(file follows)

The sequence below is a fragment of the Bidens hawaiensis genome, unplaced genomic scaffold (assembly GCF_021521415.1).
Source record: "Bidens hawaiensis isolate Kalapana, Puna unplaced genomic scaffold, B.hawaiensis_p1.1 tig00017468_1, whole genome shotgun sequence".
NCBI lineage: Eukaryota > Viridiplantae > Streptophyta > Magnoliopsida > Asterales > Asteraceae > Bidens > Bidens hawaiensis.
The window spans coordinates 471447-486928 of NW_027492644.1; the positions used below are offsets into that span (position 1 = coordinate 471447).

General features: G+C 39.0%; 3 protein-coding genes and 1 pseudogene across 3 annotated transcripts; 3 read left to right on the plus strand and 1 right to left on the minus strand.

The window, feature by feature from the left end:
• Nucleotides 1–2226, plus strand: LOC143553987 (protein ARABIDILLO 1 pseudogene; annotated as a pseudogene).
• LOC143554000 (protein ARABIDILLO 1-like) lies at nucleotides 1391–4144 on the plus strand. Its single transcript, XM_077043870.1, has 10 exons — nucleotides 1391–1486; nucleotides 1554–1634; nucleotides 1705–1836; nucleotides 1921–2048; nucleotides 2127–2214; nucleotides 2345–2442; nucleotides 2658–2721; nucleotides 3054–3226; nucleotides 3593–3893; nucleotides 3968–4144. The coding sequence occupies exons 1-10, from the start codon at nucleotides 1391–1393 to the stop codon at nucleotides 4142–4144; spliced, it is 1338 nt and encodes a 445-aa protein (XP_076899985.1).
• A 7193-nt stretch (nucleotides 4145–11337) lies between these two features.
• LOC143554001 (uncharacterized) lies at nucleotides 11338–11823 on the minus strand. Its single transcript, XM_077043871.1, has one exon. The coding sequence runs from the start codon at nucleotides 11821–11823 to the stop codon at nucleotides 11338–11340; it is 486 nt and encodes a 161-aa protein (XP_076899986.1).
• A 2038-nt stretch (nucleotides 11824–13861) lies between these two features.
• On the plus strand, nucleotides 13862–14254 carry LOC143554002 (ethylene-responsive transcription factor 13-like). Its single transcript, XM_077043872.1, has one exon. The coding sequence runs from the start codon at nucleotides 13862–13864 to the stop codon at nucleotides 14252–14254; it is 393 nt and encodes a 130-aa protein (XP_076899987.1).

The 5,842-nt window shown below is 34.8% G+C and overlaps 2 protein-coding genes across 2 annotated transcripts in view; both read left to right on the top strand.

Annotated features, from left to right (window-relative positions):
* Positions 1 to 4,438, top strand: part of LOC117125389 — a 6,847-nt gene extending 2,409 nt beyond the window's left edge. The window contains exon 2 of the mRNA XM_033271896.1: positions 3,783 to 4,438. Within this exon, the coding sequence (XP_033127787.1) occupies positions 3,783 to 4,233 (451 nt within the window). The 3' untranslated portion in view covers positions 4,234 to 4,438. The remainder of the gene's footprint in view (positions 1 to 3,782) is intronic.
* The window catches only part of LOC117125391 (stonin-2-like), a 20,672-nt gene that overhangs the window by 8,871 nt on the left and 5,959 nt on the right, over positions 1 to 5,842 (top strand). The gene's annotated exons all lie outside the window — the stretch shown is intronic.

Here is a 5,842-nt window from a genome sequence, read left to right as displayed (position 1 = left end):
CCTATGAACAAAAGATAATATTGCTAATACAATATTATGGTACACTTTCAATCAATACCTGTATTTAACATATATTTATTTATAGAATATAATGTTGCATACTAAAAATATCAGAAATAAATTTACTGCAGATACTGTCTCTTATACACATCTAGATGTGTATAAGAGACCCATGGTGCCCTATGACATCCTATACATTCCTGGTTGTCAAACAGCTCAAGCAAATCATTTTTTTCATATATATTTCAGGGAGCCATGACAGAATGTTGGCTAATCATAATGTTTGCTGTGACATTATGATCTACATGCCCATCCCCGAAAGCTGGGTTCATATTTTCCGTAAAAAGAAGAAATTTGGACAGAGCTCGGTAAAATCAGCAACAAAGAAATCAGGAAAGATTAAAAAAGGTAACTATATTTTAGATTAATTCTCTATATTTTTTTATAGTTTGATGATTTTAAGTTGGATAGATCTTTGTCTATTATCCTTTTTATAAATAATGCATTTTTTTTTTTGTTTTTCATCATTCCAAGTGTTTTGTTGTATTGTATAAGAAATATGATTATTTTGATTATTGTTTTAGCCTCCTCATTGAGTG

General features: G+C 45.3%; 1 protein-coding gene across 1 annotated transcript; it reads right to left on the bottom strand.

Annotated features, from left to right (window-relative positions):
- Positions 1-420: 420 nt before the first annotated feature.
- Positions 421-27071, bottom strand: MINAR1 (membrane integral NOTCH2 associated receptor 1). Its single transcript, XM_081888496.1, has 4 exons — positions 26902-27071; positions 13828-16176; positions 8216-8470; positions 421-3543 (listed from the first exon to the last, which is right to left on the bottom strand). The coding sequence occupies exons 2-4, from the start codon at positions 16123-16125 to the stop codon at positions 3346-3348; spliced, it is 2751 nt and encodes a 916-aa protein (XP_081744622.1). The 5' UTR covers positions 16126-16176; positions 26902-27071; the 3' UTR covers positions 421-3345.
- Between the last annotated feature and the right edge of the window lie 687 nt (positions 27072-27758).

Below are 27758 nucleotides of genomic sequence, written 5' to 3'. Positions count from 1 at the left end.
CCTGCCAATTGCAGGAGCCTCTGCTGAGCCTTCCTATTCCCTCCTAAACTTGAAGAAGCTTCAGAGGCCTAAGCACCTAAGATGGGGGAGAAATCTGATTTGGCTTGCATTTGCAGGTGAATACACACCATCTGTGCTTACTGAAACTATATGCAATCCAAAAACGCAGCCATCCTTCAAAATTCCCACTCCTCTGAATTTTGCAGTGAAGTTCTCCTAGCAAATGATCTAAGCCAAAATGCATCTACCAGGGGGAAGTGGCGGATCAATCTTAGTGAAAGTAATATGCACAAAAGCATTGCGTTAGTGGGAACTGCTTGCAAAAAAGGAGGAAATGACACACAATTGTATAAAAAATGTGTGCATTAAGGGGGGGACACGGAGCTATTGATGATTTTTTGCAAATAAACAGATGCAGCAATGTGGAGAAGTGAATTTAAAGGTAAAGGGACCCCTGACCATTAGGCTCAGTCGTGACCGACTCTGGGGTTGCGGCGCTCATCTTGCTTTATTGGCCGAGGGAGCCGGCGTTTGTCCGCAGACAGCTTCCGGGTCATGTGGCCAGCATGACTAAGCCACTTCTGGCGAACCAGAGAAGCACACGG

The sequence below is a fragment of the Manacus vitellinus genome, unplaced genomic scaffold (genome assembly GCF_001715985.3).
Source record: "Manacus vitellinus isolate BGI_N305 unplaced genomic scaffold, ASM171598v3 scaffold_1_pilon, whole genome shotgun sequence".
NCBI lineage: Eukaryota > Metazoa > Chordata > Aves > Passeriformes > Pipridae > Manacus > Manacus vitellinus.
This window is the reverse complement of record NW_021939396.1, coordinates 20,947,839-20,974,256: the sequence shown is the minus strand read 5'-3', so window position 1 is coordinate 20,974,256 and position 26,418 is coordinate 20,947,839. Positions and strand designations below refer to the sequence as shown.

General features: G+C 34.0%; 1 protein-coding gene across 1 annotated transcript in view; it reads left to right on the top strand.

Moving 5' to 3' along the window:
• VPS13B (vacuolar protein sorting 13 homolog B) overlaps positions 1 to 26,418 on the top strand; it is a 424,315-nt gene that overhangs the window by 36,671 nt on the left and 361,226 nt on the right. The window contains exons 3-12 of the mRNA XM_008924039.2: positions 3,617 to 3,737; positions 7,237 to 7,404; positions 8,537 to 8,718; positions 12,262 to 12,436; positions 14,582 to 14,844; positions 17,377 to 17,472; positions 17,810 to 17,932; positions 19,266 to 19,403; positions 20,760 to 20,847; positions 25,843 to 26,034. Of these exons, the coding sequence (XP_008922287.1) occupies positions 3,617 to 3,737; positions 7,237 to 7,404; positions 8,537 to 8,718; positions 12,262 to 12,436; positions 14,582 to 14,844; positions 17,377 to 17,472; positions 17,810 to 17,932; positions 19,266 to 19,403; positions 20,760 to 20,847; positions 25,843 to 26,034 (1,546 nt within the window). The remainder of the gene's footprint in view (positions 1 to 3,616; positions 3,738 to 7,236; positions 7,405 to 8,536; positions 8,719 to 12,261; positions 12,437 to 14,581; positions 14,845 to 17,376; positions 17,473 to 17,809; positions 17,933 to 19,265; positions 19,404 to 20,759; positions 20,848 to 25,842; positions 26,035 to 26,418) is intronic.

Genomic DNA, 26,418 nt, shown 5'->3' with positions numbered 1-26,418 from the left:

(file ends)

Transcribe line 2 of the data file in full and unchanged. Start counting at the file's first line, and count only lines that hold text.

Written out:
Source record: "Bidens hawaiensis isolate Kalapana, Puna unplaced genomic scaffold, B.hawaiensis_p1.1 tig00017468_1, whole genome shotgun sequence".